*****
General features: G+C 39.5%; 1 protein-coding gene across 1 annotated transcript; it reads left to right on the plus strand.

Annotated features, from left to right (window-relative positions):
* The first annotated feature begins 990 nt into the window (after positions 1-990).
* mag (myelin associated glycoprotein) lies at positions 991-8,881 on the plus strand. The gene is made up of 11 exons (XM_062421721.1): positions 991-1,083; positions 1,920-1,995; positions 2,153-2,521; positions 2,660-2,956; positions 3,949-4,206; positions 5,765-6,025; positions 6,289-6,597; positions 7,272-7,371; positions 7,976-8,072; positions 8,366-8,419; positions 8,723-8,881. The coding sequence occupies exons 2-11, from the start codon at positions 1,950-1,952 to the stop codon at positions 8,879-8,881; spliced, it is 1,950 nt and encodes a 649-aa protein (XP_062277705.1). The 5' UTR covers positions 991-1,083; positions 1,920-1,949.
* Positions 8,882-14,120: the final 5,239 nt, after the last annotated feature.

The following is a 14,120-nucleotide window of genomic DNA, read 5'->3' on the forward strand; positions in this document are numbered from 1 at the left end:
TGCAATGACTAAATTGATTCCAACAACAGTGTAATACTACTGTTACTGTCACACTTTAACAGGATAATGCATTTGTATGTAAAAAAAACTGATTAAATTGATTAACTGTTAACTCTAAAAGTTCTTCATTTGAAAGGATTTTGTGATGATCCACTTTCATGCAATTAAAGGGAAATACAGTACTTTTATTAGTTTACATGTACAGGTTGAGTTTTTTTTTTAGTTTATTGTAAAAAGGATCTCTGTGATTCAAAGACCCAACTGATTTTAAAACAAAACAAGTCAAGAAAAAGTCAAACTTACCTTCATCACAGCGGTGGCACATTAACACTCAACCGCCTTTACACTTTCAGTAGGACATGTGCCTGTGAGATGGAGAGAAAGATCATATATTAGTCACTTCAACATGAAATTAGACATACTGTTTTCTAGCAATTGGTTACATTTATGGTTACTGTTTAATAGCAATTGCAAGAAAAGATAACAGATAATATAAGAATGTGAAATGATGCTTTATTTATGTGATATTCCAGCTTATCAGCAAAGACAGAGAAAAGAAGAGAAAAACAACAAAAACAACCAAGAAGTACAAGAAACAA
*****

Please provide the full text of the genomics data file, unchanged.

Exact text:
General features: G+C 39.5%; 1 protein-coding gene across 1 annotated transcript; it reads left to right on the plus strand.

Annotated features, from left to right (window-relative positions):
* The first annotated feature begins 990 nt into the window (after positions 1-990).
* mag (myelin associated glycoprotein) lies at positions 991-8,881 on the plus strand. The gene is made up of 11 exons (XM_062421721.1): positions 991-1,083; positions 1,920-1,995; positions 2,153-2,521; positions 2,660-2,956; positions 3,949-4,206; positions 5,765-6,025; positions 6,289-6,597; positions 7,272-7,371; positions 7,976-8,072; positions 8,366-8,419; positions 8,723-8,881. The coding sequence occupies exons 2-11, from the start codon at positions 1,950-1,952 to the stop codon at positions 8,879-8,881; spliced, it is 1,950 nt and encodes a 649-aa protein (XP_062277705.1). The 5' UTR covers positions 991-1,083; positions 1,920-1,949.
* Positions 8,882-14,120: the final 5,239 nt, after the last annotated feature.

The following is a 14,120-nucleotide window of genomic DNA, read 5'->3' on the forward strand; positions in this document are numbered from 1 at the left end:
TGCAATGACTAAATTGATTCCAACAACAGTGTAATACTACTGTTACTGTCACACTTTAACAGGATAATGCATTTGTATGTAAAAAAAACTGATTAAATTGATTAACTGTTAACTCTAAAAGTTCTTCATTTGAAAGGATTTTGTGATGATCCACTTTCATGCAATTAAAGGGAAATACAGTACTTTTATTAGTTTACATGTACAGGTTGAGTTTTTTTTTTAGTTTATTGTAAAAAGGATCTCTGTGATTCAAAGACCCAACTGATTTTAAAACAAAACAAGTCAAGAAAAAGTCAAACTTACCTTCATCACAGCGGTGGCACATTAACACTCAACCGCCTTTACACTTTCAGTAGGACATGTGCCTGTGAGATGGAGAGAAAGATCATATATTAGTCACTTCAACATGAAATTAGACATACTGTTTTCTAGCAATTGGTTACATTTATGGTTACTGTTTAATAGCAATTGCAAGAAAAGATAACAGATAATATAAGAATGTGAAATGATGCTTTATTTATGTGATATTCCAGCTTATCAGCAAAGACAGAGAAAAGAAGAGAAAAACAACAAAAACAACCAAGAAGTACAAGAAACAA